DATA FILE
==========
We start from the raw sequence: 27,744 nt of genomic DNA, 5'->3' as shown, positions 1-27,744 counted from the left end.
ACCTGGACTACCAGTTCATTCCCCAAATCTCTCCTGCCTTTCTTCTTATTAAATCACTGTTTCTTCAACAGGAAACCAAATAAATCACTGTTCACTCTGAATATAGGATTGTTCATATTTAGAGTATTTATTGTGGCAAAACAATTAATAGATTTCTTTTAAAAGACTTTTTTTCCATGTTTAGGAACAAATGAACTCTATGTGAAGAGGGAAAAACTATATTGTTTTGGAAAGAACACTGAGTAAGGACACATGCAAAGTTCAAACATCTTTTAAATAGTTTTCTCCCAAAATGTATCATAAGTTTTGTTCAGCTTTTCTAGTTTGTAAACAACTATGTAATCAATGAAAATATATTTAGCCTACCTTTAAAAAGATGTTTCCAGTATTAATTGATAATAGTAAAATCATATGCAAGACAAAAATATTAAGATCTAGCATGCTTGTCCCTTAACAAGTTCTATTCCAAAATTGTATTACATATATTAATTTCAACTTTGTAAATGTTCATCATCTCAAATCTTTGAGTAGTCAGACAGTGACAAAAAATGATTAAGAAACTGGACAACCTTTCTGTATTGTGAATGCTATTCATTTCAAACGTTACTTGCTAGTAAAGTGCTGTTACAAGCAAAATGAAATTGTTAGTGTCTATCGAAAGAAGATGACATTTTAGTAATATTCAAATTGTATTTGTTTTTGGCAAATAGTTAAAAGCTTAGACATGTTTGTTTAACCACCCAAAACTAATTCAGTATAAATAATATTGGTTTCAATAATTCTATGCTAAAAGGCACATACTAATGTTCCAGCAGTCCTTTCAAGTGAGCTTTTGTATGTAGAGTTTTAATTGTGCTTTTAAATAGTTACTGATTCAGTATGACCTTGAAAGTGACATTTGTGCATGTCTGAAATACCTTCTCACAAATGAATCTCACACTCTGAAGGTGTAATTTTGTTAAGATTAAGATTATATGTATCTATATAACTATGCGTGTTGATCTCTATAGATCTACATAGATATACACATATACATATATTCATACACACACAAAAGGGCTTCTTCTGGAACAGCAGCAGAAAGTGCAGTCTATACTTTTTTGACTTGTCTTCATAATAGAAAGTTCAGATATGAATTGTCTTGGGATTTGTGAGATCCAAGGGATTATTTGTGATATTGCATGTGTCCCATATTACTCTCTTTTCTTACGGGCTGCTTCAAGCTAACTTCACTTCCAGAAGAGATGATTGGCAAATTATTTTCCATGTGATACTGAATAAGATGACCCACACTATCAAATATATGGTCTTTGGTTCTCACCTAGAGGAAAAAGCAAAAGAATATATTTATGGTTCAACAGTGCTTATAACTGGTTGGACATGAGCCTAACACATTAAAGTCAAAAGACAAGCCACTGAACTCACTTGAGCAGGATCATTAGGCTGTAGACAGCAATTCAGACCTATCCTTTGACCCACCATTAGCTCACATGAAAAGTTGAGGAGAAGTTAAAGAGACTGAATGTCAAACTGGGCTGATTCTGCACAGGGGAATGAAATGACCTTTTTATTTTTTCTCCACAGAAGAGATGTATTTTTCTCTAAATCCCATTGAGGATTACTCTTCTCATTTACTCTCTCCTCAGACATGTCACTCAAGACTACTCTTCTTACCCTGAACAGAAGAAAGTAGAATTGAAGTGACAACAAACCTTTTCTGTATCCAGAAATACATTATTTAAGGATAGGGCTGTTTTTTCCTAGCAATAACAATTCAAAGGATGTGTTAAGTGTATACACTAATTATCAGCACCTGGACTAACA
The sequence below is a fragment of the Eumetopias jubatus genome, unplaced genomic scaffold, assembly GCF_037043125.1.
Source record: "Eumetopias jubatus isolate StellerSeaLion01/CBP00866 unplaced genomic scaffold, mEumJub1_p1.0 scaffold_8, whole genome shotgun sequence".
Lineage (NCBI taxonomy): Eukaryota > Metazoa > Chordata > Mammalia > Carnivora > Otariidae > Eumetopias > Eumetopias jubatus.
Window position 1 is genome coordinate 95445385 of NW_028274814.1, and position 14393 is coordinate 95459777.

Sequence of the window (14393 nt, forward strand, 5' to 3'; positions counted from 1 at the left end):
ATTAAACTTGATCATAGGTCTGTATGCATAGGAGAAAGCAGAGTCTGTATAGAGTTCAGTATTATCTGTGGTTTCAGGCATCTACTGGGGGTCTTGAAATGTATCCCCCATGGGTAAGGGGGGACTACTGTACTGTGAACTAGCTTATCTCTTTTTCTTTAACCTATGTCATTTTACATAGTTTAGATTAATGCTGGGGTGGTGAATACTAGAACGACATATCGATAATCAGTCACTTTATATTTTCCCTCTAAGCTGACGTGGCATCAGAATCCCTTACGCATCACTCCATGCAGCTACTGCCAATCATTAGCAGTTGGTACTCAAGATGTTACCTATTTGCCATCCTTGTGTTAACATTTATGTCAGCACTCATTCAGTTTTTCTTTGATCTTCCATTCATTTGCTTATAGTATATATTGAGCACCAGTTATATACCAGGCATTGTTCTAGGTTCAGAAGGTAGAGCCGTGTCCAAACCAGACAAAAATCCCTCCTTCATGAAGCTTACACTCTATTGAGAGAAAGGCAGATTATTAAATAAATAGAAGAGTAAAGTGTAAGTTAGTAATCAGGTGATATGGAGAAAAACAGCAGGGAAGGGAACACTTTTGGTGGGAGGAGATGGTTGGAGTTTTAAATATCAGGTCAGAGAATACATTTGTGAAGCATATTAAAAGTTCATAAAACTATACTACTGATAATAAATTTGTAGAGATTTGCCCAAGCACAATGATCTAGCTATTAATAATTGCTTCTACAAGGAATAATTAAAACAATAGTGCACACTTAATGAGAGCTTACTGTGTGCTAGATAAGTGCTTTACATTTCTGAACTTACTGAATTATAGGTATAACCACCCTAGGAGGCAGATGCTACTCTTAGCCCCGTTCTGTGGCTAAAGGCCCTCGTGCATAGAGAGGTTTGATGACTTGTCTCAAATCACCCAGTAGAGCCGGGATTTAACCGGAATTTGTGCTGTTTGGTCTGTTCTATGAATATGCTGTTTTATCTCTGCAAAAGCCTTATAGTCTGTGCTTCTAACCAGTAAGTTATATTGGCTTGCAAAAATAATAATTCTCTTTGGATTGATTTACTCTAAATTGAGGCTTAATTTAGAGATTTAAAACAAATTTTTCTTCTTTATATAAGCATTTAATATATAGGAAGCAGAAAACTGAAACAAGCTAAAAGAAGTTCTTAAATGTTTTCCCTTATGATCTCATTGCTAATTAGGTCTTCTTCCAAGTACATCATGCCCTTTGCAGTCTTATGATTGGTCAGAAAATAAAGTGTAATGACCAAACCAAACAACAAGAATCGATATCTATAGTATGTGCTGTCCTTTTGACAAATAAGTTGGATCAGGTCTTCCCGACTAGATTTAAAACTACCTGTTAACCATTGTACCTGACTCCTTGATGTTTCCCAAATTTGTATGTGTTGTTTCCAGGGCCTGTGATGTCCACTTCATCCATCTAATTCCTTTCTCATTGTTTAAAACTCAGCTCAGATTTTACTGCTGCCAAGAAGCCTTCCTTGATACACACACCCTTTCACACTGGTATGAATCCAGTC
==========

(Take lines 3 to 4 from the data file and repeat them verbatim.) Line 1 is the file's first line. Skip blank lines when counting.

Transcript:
The sequence below is a fragment of the Eumetopias jubatus genome, unplaced genomic scaffold, assembly GCF_037043125.1.
Source record: "Eumetopias jubatus isolate StellerSeaLion01/CBP00866 unplaced genomic scaffold, mEumJub1_p1.0 scaffold_8, whole genome shotgun sequence".